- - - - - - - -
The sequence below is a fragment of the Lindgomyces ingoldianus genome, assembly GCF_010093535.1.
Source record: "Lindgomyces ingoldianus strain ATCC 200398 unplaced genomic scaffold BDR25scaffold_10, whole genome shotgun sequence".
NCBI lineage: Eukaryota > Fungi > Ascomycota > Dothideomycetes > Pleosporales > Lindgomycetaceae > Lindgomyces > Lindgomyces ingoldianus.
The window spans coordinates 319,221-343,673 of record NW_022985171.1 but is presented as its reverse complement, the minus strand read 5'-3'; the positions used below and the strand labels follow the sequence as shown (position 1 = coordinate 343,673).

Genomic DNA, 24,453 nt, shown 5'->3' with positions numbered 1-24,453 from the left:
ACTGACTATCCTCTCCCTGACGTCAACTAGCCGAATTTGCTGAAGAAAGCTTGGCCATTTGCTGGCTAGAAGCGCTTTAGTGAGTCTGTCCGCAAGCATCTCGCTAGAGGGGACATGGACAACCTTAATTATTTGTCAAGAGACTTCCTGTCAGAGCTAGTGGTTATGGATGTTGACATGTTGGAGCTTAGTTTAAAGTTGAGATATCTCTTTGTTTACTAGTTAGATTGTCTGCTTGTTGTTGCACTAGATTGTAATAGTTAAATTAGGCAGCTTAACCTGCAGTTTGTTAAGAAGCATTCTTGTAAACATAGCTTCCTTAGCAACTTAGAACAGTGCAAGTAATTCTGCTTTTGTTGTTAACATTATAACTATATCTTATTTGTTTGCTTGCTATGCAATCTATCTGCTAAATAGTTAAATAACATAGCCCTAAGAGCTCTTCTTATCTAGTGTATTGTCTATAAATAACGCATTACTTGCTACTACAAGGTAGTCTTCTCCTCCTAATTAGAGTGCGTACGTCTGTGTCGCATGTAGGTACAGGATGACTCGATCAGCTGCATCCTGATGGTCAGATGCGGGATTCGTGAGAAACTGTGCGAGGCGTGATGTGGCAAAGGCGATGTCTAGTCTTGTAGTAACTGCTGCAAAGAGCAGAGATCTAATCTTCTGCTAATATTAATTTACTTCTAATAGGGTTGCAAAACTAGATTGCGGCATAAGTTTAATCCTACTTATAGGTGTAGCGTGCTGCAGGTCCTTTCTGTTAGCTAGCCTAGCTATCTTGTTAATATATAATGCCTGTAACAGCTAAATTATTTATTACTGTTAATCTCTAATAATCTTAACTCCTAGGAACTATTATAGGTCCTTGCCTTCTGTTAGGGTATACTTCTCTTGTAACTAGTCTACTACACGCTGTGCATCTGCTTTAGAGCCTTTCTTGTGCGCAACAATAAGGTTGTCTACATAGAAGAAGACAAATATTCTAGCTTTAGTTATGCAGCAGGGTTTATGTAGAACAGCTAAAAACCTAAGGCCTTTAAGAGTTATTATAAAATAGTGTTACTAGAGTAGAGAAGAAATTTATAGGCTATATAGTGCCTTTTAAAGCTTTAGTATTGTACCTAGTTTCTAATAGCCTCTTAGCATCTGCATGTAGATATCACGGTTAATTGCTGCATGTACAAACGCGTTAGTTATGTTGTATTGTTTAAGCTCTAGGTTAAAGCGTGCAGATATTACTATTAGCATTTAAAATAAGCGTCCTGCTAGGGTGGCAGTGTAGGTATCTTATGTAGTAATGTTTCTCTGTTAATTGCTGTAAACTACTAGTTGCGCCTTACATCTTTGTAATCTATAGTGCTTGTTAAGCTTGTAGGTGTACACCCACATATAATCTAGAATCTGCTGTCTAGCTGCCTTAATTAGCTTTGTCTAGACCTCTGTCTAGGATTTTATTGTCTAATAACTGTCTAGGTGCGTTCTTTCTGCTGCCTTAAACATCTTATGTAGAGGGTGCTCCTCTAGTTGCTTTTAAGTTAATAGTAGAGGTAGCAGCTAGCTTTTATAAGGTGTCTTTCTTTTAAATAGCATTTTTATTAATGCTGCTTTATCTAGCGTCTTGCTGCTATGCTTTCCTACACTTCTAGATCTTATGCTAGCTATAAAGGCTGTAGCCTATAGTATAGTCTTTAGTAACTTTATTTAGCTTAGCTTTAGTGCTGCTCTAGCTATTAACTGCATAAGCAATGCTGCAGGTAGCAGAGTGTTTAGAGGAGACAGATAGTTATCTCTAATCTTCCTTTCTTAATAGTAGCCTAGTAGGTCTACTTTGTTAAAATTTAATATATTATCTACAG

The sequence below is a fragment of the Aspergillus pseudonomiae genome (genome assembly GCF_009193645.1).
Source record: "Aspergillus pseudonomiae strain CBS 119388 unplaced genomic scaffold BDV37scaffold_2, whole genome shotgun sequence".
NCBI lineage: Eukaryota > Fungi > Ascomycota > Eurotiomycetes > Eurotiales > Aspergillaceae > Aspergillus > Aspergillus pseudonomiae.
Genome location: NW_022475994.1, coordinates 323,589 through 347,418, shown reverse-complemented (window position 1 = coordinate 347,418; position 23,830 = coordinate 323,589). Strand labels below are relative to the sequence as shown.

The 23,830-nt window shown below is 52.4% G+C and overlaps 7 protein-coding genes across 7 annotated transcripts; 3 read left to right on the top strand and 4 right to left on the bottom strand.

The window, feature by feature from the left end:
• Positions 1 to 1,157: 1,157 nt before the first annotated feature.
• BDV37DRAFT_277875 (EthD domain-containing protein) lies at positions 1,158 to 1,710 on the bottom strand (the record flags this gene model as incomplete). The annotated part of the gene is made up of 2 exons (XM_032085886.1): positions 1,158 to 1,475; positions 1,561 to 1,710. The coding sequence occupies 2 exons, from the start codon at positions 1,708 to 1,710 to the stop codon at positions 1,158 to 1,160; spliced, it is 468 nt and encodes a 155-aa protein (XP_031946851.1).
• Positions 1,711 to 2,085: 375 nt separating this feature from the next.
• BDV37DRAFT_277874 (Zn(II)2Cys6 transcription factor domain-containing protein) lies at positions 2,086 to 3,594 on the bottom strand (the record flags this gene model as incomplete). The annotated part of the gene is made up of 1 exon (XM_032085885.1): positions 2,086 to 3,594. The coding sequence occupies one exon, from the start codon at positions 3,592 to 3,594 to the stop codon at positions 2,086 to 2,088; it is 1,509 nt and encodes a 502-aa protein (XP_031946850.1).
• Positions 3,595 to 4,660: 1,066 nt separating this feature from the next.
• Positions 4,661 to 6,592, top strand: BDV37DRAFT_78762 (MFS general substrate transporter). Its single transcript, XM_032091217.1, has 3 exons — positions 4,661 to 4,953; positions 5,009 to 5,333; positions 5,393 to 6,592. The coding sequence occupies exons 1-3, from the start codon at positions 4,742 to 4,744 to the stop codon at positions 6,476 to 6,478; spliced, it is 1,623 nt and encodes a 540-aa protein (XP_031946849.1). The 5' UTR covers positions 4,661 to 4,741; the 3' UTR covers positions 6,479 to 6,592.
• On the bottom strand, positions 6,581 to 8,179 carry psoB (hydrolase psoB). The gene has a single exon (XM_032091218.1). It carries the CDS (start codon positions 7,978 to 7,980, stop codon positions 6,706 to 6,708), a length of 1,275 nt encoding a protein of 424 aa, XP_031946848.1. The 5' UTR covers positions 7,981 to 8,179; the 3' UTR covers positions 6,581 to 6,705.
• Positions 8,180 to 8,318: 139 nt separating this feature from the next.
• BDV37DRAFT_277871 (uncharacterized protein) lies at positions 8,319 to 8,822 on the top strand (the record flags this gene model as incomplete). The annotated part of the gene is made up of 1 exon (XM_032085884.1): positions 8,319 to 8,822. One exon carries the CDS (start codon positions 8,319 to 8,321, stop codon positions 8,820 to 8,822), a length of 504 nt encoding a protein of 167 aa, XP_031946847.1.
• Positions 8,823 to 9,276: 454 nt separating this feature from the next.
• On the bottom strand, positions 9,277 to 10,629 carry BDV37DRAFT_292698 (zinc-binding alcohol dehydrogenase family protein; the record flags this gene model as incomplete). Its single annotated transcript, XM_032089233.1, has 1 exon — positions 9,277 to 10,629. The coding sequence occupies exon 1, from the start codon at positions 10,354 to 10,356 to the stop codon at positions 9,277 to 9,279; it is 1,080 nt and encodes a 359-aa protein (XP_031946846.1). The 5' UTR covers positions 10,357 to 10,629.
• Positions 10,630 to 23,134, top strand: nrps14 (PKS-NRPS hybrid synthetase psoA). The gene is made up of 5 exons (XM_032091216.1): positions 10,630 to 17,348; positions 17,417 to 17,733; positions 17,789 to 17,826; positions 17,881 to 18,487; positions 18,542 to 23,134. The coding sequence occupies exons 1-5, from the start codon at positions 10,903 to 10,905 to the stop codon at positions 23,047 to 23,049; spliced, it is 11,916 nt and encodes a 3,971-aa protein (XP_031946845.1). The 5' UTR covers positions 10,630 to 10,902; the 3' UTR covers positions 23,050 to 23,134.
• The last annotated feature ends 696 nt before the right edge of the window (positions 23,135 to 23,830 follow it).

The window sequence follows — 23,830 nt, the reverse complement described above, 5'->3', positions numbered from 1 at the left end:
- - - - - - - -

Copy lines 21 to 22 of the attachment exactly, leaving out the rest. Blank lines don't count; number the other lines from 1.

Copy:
• BDV37DRAFT_277871 (uncharacterized protein) lies at positions 8,319 to 8,822 on the top strand (the record flags this gene model as incomplete). The annotated part of the gene is made up of 1 exon (XM_032085884.1): positions 8,319 to 8,822. One exon carries the CDS (start codon positions 8,319 to 8,321, stop codon positions 8,820 to 8,822), a length of 504 nt encoding a protein of 167 aa, XP_031946847.1.
• Positions 8,823 to 9,276: 454 nt separating this feature from the next.